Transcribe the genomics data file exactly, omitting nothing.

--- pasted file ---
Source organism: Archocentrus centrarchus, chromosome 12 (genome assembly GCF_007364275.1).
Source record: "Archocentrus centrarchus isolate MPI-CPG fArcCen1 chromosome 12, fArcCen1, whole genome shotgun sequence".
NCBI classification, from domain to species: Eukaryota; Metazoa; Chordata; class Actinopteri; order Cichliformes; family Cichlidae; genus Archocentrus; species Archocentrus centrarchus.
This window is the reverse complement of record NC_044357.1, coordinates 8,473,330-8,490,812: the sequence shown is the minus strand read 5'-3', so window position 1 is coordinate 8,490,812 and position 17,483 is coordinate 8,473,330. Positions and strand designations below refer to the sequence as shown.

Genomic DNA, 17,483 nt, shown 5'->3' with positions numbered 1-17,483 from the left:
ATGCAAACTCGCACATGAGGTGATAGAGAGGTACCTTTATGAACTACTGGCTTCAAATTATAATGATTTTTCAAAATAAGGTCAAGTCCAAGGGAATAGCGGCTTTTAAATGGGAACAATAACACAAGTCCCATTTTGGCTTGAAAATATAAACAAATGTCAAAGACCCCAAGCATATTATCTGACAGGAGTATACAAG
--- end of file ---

Source organism: Archocentrus centrarchus, chromosome 12 (genome assembly GCF_007364275.1).
Source record: "Archocentrus centrarchus isolate MPI-CPG fArcCen1 chromosome 12, fArcCen1, whole genome shotgun sequence".
NCBI classification, from domain to species: Eukaryota; Metazoa; Chordata; class Actinopteri; order Cichliformes; family Cichlidae; genus Archocentrus; species Archocentrus centrarchus.
This window is the reverse complement of record NC_044357.1, coordinates 8,473,330-8,490,812: the sequence shown is the minus strand read 5'-3', so window position 1 is coordinate 8,490,812 and position 17,483 is coordinate 8,473,330. Positions and strand designations below refer to the sequence as shown.

Genomic DNA, 17,483 nt, shown 5'->3' with positions numbered 1-17,483 from the left:
ATGCAAACTCGCACATGAGGTGATAGAGAGGTACCTTTATGAACTACTGGCTTCAAATTATAATGATTTTTCAAAATAAGGTCAAGTCCAAGGGAATAGCGGCTTTTAAATGGGAACAATAACACAAGTCCCATTTTGGCTTGAAAATATAAACAAATGTCAAAGACCCCAAGCATATTATCTGACAGGAGTATACAAG